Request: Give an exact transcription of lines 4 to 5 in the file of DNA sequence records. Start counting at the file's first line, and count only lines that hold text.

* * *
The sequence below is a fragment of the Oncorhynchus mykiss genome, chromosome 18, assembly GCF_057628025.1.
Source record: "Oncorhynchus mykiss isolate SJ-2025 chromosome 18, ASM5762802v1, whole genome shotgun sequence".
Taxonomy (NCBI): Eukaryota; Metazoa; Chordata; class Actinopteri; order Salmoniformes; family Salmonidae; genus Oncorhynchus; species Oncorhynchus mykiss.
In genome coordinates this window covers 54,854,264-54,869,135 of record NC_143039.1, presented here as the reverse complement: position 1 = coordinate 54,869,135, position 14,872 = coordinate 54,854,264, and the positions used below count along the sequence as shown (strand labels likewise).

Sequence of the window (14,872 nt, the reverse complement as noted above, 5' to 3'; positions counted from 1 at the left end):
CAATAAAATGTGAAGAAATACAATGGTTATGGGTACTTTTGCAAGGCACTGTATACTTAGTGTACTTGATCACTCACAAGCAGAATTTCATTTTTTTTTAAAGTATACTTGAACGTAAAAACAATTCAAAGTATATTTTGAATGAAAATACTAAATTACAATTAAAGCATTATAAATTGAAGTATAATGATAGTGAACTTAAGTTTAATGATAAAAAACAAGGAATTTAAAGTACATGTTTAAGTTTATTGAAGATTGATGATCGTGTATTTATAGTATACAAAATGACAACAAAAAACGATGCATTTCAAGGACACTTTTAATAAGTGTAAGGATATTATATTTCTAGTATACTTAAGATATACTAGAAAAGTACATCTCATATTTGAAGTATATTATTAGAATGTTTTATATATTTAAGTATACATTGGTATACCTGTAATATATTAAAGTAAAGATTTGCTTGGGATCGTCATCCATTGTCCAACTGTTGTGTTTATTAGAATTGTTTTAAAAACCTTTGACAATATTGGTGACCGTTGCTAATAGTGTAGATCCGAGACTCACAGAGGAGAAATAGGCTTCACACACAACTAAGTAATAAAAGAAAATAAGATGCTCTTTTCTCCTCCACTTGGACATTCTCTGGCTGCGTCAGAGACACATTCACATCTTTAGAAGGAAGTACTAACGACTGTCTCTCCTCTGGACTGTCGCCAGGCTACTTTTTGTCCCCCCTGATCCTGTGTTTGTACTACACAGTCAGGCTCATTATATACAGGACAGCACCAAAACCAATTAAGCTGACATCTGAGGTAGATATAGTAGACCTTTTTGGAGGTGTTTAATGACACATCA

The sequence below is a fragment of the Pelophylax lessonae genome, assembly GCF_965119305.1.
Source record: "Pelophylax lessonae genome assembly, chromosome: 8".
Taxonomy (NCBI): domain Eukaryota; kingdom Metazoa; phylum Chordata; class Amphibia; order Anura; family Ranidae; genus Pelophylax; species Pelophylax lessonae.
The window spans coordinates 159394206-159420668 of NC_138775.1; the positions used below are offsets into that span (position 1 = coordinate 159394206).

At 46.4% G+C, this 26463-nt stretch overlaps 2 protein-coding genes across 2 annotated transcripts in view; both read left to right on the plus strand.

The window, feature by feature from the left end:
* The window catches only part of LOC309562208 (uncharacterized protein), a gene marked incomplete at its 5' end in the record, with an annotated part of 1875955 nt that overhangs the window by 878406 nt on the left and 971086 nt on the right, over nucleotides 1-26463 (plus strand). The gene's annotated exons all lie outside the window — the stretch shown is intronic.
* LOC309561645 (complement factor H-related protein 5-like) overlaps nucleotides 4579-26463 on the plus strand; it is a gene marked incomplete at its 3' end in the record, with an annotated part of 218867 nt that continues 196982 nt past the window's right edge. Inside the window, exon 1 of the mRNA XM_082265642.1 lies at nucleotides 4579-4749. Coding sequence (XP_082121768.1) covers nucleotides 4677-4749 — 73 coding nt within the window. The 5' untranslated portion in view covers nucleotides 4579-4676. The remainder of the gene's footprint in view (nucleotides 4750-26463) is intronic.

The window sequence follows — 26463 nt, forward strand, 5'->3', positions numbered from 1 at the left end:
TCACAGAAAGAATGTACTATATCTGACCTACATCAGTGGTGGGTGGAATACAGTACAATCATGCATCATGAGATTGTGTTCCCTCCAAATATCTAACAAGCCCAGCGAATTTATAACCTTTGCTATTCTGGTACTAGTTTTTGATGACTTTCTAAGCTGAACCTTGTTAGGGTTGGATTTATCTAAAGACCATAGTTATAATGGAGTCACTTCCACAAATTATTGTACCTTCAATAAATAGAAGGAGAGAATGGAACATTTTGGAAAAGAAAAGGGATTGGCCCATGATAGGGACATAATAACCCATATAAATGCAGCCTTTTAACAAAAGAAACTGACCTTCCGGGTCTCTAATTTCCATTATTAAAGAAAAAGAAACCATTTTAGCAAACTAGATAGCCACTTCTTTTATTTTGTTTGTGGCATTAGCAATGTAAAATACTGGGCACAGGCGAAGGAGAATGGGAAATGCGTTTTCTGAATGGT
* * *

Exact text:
In genome coordinates this window covers 54,854,264-54,869,135 of record NC_143039.1, presented here as the reverse complement: position 1 = coordinate 54,869,135, position 14,872 = coordinate 54,854,264, and the positions used below count along the sequence as shown (strand labels likewise).

Sequence of the window (14,872 nt, the reverse complement as noted above, 5' to 3'; positions counted from 1 at the left end):